Additional Resources

Compiled by Thursday Bram. Please contact @ThursdayB on Twitter with comments, questions, and concerns. This work is licensed under a Creative Commons Attribution 4.0 International License. If you’re interested in using this information to create a more visually-oriented explainer, please contact Thursday!

Open Signal Fellow: Jessica Mehta and “emBODY Poetry”

By Thursday Bram

Jessica Mehta, one of this year’s Open Signal fellows, is currently showing her work “emBODY poetry” at Open Signal. The show, which opened March 10, combines Mehta’s poetry with performance to examine body image and eating disorders.

Jessica Mehta reading some of her poetry for her emBODY exhibition

Since Open Signal is currently closed due to coronavirus, check out this virtual tour of Jessica Mehta’s current exhibition.

The first iteration of the show opened in Washington D.C. last spring. In it, Mehta led attendees in painting words on the body of a nude model. Mehta chose a human body as a canvass as a conscious break from stereotypical sexualization in poetry.

For Mehta, “emBODY poetry” is just one work out of many that give audiences more ways to experience poetry. Her work, “Red/Act” uses virtual reality to create an immersive encounter with indigenous poetry. Mehta is the author of more than a dozen books. More information about her writing and art is available at jessicamehta.com.

Her fellowship with Open Signal isn’t the first time Mehta’s worked in Eliot. Her first job was with the African-American Health Coalition then located in the neighborhood. “The majority of my hours were spent in Eliot at one point.” Mehta, who is a citizen of the Cherokee Nation and was born in southern Oregon, draws deeply on her own experiences in her work. She says, “Space and place play a huge role in my work.”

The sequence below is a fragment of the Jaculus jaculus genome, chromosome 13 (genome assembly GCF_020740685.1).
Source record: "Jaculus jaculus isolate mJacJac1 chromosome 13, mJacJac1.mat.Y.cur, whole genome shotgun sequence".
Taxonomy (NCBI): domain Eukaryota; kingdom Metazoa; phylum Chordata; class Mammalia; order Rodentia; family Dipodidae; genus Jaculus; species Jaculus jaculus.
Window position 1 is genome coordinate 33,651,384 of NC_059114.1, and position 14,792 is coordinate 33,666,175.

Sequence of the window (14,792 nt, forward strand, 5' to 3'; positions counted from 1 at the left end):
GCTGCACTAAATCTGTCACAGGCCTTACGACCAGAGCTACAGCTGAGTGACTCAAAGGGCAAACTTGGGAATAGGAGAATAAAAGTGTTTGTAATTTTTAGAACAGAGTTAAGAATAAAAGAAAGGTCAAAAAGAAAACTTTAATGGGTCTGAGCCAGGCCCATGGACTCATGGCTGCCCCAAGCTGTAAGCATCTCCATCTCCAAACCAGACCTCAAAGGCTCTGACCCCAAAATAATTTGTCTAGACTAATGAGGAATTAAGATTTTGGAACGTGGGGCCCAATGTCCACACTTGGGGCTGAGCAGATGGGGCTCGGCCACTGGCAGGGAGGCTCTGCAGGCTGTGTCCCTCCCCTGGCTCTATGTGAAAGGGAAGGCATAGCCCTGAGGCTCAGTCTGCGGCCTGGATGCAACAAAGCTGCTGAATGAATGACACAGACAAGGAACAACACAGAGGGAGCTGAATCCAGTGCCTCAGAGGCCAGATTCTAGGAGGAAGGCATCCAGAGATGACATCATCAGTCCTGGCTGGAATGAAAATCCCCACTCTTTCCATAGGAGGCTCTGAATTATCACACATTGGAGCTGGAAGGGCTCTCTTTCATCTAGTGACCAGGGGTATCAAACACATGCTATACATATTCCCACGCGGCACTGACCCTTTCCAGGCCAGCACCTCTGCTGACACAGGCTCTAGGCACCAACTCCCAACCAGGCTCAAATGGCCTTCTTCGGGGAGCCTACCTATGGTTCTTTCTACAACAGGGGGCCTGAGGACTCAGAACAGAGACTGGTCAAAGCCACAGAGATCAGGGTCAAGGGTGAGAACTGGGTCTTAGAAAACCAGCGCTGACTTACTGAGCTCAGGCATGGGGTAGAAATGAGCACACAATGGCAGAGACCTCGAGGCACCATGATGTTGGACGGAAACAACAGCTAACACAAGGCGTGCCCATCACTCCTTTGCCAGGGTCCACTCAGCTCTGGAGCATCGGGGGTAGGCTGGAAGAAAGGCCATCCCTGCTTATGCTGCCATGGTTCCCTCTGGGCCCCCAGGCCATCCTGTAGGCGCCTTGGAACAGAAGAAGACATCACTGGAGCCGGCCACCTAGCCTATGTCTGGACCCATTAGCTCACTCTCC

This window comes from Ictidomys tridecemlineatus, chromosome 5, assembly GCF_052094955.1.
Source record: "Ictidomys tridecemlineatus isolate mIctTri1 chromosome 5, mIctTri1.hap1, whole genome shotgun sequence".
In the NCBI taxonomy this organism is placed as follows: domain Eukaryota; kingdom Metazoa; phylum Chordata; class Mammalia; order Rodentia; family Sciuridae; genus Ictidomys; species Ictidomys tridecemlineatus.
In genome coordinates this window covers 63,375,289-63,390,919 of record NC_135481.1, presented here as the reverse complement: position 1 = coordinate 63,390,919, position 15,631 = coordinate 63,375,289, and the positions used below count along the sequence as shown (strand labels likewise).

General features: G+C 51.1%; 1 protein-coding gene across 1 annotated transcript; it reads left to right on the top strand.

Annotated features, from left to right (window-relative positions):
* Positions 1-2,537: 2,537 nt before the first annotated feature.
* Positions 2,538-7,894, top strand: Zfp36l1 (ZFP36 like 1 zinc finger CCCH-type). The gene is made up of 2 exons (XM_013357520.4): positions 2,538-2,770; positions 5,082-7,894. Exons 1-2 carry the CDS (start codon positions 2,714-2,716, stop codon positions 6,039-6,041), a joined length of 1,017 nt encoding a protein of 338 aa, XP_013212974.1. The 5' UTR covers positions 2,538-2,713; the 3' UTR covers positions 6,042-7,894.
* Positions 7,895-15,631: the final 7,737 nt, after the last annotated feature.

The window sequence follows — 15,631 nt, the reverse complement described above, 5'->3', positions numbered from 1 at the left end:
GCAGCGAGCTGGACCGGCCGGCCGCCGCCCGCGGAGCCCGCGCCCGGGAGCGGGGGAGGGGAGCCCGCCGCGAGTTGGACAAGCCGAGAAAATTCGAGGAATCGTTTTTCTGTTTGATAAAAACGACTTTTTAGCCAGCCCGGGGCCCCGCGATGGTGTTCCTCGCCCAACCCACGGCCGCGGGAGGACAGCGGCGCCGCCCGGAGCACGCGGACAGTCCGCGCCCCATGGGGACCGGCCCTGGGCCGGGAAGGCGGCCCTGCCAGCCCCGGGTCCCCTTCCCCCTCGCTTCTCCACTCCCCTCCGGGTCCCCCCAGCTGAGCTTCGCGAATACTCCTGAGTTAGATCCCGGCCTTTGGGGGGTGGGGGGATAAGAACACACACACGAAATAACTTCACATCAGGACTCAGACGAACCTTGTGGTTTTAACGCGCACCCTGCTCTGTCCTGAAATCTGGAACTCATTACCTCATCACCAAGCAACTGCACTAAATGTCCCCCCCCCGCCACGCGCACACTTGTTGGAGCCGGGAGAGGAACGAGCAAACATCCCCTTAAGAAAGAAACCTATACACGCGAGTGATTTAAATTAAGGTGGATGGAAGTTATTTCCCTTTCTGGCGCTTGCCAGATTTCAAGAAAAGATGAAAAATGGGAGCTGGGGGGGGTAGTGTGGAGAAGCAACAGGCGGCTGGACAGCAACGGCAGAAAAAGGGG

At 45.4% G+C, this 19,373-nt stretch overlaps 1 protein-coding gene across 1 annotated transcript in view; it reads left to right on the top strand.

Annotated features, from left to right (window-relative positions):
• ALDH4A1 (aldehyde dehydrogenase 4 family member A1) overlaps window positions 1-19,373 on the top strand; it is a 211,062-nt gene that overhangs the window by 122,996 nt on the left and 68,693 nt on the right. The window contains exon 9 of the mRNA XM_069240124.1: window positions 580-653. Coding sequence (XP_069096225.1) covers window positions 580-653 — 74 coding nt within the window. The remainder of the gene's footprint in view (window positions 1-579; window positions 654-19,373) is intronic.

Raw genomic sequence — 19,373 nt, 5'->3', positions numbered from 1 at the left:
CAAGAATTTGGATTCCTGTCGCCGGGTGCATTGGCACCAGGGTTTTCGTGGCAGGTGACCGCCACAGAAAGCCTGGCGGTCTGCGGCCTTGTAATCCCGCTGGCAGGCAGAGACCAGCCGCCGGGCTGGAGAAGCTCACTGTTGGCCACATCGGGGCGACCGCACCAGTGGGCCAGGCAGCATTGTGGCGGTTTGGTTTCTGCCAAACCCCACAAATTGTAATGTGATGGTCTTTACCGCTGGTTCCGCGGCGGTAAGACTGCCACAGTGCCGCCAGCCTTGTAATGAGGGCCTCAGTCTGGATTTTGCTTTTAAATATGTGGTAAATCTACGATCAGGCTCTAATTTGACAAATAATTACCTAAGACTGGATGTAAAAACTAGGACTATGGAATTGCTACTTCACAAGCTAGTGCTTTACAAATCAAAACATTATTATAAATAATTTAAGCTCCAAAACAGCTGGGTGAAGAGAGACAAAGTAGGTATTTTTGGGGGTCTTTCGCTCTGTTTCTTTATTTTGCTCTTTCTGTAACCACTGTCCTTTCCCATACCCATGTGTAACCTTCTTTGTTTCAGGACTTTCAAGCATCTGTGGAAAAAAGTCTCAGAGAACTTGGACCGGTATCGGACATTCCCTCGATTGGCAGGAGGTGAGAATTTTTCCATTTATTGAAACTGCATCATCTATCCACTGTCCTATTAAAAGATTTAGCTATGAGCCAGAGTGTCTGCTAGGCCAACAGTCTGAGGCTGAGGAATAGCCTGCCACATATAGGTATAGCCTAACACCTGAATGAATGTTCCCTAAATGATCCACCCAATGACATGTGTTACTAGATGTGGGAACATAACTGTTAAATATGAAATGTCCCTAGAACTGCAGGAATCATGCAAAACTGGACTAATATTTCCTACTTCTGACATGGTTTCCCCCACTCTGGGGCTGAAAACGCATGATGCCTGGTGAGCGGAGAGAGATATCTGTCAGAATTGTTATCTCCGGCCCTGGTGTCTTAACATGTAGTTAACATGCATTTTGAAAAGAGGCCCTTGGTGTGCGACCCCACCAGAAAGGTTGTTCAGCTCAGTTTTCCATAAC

Learn More: opensignalpdx.org/embodypoetry 

Microcosm Supports Kickstarter’s Union

Microcosm, a publisher and retailer located on North Williams, drew national attention last fall for their principled stance on working with companies with anti-union practices. Microcosm routinely uses Kickstarter’s crowdfunding platform to offer pre-orders on upcoming titles. Joe Biel, the founder of Microcosm, explained that the publisher “…uses Kickstarter to promote our books to new audiences who may never walk into a bookstore and discover them. Essentially, it widens the reach and hits a different readership that doesn’t compete with our regular retailers. We have used other platforms, but Kickstarter truly has the best politics, metrics, and success rate.” During a crowdfunding campaign last summer, Kickstarter’s leadership announced that they would not voluntarily recognize a union organized by their employees. In September, when Microcosm was running another crowdfunding campaign, Kickstarter’s leadership fired two employees who had been organizing the internal unionization effort.

For Biel, supporting unionization efforts is an obvious step, based on his own experiences: “My grandparents were immigrants who came to the U.S. in the 1890s and were able to establish what we saw as middle-class lifestyles as a result of unions. Obviously, economics are different today and even more in favor of the wealthy with a rapidly disappearing middle class.”